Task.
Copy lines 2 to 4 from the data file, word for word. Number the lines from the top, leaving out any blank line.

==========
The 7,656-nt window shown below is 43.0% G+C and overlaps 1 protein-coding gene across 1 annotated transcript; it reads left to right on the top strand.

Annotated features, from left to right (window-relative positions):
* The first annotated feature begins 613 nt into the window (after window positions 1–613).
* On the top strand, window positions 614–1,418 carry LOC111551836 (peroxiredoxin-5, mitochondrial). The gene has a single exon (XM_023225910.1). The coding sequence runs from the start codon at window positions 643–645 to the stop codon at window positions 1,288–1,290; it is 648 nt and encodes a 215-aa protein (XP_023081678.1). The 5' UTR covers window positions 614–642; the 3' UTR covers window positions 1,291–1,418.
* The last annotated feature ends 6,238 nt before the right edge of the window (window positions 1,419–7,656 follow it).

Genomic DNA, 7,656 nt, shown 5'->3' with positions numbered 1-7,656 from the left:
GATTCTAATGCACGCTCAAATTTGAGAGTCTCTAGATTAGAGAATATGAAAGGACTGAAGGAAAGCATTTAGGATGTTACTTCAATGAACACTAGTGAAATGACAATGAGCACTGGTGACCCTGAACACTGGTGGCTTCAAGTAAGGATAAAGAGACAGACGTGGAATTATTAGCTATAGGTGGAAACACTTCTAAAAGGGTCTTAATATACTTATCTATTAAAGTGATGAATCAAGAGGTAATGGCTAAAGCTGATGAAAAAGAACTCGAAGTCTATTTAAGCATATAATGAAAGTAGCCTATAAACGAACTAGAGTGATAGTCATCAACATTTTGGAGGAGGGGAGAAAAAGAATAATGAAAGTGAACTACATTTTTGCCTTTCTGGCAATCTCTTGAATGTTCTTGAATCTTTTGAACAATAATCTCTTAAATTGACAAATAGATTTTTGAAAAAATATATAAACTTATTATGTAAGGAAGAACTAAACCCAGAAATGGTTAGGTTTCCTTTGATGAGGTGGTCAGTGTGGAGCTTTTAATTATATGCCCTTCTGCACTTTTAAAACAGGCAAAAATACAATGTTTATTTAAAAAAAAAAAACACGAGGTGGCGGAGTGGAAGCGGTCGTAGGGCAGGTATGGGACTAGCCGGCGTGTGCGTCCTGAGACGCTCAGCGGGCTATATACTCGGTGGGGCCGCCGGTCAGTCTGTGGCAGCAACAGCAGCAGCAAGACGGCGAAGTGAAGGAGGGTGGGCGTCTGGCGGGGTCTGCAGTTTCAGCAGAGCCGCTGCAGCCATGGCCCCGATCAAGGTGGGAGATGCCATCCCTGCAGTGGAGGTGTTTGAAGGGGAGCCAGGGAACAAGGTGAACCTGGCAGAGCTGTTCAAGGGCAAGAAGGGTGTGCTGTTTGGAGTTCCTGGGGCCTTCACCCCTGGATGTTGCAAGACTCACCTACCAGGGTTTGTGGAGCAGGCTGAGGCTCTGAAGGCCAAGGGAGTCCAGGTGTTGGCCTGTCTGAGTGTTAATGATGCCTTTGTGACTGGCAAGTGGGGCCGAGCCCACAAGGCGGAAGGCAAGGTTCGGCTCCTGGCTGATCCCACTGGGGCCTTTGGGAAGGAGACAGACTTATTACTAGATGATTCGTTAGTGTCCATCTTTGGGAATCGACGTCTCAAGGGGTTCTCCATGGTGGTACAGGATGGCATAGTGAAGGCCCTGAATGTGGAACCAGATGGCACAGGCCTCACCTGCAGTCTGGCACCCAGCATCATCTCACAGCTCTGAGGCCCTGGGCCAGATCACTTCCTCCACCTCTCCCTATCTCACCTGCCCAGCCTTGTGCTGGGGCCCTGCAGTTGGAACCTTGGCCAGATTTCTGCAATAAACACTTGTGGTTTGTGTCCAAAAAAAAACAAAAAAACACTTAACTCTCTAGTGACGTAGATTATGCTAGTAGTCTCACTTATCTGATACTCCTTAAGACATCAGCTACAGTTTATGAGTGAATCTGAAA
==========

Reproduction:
Annotated features, from left to right (window-relative positions):
* The first annotated feature begins 613 nt into the window (after window positions 1–613).
* On the top strand, window positions 614–1,418 carry LOC111551836 (peroxiredoxin-5, mitochondrial). The gene has a single exon (XM_023225910.1). The coding sequence runs from the start codon at window positions 643–645 to the stop codon at window positions 1,288–1,290; it is 648 nt and encodes a 215-aa protein (XP_023081678.1). The 5' UTR covers window positions 614–642; the 3' UTR covers window positions 1,291–1,418.